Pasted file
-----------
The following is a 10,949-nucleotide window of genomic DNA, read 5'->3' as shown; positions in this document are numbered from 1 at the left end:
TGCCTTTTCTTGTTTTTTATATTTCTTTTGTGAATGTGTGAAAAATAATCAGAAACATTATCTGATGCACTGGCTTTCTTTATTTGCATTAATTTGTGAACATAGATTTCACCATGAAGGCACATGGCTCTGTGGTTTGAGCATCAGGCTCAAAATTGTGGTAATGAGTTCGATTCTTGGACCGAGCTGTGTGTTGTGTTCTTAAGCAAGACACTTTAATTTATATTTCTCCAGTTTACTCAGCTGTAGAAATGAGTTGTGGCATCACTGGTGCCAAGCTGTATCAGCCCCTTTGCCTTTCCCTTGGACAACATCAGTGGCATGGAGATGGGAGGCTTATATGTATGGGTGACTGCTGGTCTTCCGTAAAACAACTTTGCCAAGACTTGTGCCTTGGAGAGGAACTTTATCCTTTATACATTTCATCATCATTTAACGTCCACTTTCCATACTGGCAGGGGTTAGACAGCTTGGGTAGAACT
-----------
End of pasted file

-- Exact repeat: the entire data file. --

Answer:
The following is a 10,949-nucleotide window of genomic DNA, read 5'->3' as shown; positions in this document are numbered from 1 at the left end:
TGCCTTTTCTTGTTTTTTATATTTCTTTTGTGAATGTGTGAAAAATAATCAGAAACATTATCTGATGCACTGGCTTTCTTTATTTGCATTAATTTGTGAACATAGATTTCACCATGAAGGCACATGGCTCTGTGGTTTGAGCATCAGGCTCAAAATTGTGGTAATGAGTTCGATTCTTGGACCGAGCTGTGTGTTGTGTTCTTAAGCAAGACACTTTAATTTATATTTCTCCAGTTTACTCAGCTGTAGAAATGAGTTGTGGCATCACTGGTGCCAAGCTGTATCAGCCCCTTTGCCTTTCCCTTGGACAACATCAGTGGCATGGAGATGGGAGGCTTATATGTATGGGTGACTGCTGGTCTTCCGTAAAACAACTTTGCCAAGACTTGTGCCTTGGAGAGGAACTTTATCCTTTATACATTTCATCATCATTTAACGTCCACTTTCCATACTGGCAGGGGTTAGACAGCTTGGGTAGAACT